As far as the Power of Attorney, why even bother being concerned about that since you were not an option for your mom to give it to? At any rate, you need to see/read the POA because it might not be all that you think it is. I used to manage insurance accounts as a third-party administrator. I would often get requests from POAs who wanted to make changes to the principal's policy, such as changing the amount of the policy or changing the name of the beneficiary, in which cases I either had to inform them that they could do that or inform that they didn't have the power to do that. Most Powers of Attorney have a check list on them, on which the principal checks off the types of things that the POA would be allowed to do, such as make legal decisions about their property and finances, and/or make medical decisions, and/or have control of the insurance policy(ies).

So, unless you saw the written POA, you don't know the power(s) it bestows or its limitations. It might just be a medical POA or it might include everything legal, financial, and medical. Just don't assume it includes everything because it doesn't necessarily. You have to see it to know for sure.

One thing it surely doesn't include is any authority over the will. If your mom has a will, only the executor has any control over it. That might also be your sister but so far, it doesn't appear that you know since it seems you think the POA has something to do with the will. She doesn't unless she is also named as the executor of your mother's estate, but that is not something that the POA bestows. Your mom would have had to give her Power of Attorney and name her as executor of the estate as two separate and mutually exclusive documents. It's possible that she did, but it's also possible she named someone else as executor. You will have to find out.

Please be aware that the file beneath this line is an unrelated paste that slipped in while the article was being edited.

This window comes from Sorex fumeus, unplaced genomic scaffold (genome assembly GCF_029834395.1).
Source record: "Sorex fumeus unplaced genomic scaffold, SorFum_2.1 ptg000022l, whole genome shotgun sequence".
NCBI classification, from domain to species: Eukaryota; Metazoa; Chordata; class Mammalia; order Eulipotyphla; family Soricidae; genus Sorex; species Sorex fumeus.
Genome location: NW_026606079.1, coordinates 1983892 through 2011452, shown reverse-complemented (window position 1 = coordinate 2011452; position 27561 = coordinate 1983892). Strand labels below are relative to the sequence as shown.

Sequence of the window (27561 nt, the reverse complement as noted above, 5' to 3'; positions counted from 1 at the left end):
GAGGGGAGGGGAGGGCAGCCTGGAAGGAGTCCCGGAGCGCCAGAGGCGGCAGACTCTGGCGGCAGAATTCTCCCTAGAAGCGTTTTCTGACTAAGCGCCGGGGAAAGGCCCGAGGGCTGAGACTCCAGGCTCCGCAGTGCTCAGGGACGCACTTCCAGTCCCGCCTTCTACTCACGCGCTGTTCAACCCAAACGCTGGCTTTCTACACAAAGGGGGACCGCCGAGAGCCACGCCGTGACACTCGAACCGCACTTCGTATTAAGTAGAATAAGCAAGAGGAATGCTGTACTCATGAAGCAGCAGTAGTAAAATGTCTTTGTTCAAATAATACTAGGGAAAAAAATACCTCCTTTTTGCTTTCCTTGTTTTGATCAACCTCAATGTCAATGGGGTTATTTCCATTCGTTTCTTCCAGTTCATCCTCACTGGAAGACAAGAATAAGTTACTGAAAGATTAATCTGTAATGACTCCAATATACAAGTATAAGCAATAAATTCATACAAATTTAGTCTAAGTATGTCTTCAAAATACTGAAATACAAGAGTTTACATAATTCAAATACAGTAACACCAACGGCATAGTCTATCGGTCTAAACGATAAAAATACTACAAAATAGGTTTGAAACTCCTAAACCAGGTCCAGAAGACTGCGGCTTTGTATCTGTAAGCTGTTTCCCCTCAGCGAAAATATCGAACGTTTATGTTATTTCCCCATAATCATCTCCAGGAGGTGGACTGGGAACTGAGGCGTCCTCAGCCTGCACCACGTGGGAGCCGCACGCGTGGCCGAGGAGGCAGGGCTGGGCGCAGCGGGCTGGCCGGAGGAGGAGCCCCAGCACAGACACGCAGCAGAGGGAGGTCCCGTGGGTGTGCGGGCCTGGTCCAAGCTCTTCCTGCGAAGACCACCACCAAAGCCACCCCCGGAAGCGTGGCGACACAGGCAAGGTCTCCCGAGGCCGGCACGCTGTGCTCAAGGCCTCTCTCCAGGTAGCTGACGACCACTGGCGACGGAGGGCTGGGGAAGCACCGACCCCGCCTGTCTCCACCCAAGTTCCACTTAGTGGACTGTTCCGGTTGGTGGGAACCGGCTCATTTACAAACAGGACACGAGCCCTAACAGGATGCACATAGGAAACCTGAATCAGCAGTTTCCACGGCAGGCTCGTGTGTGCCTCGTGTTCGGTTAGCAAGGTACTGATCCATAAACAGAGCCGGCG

I have now learned that my older sister is named as one of the POAs on the will along with my brother.
So, I'm trying to say you are confused as to what is what and hope I explained things a little more clearly for you. A person or people cannot be named as "one of the POAs on the will" because a POA has nothing to do with a will. Power of attorney ends with the principal's death since its purpose is to give a person the power to act on a living person's behalf. Its purpose is to permit a person to do things that the principal (your mom in this case) cannot do for themselves, such as make financial transactions because the principal can't go do it themselves or make medical decisions (if they are in a coma for example) and can't speak for themselves - things like that.

After your mother passes and provided your mom does leave a will, the executor of the estate executes the will. The executor's job is to pay bills, pay property taxes and any other debts, go to court on behalf of your mother's estate, and implement your mother's last wishes as she laid out in her will as far as her bequeathments (who is to receive her property and liquid assets and how much).